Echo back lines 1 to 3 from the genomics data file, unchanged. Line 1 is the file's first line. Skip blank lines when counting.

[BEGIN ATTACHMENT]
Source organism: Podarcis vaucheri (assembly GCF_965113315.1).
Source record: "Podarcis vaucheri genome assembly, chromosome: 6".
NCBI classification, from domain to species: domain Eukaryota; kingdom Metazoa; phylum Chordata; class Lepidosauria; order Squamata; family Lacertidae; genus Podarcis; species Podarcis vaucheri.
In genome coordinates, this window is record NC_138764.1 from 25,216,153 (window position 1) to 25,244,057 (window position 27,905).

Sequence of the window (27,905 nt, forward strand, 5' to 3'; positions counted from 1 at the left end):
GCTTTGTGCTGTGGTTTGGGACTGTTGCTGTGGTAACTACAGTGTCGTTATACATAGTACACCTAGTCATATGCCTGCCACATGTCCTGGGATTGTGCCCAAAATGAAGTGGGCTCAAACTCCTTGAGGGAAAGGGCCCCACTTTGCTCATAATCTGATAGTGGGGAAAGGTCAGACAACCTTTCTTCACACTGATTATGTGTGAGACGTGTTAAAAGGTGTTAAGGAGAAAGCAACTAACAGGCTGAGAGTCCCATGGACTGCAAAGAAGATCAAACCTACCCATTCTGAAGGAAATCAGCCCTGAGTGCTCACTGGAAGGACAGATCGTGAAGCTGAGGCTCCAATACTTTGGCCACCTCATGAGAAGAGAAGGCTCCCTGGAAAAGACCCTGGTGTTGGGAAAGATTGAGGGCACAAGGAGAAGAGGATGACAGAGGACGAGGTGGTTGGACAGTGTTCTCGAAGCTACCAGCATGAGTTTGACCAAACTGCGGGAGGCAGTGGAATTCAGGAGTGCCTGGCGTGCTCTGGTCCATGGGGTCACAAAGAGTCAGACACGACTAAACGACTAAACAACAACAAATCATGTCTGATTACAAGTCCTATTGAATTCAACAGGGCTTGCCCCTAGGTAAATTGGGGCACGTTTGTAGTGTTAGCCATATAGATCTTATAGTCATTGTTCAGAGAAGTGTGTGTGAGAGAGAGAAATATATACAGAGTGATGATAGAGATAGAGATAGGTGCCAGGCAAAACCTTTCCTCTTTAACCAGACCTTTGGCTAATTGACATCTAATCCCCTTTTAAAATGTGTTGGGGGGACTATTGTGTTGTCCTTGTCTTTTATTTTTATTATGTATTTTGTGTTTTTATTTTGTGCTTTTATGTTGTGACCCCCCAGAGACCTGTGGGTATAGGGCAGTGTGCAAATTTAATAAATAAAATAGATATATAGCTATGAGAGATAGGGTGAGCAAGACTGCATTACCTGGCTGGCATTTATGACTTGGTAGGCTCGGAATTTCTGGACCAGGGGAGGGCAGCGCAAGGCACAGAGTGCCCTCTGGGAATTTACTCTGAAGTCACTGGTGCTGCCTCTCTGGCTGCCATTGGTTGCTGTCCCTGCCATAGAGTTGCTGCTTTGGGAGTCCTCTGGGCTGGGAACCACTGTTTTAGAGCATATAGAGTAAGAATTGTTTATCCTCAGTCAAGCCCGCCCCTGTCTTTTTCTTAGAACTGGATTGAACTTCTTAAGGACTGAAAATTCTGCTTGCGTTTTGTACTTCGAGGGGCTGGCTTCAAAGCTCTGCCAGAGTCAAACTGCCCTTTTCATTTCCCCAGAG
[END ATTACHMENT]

Source organism: Podarcis vaucheri (assembly GCF_965113315.1).
Source record: "Podarcis vaucheri genome assembly, chromosome: 6".
NCBI classification, from domain to species: domain Eukaryota; kingdom Metazoa; phylum Chordata; class Lepidosauria; order Squamata; family Lacertidae; genus Podarcis; species Podarcis vaucheri.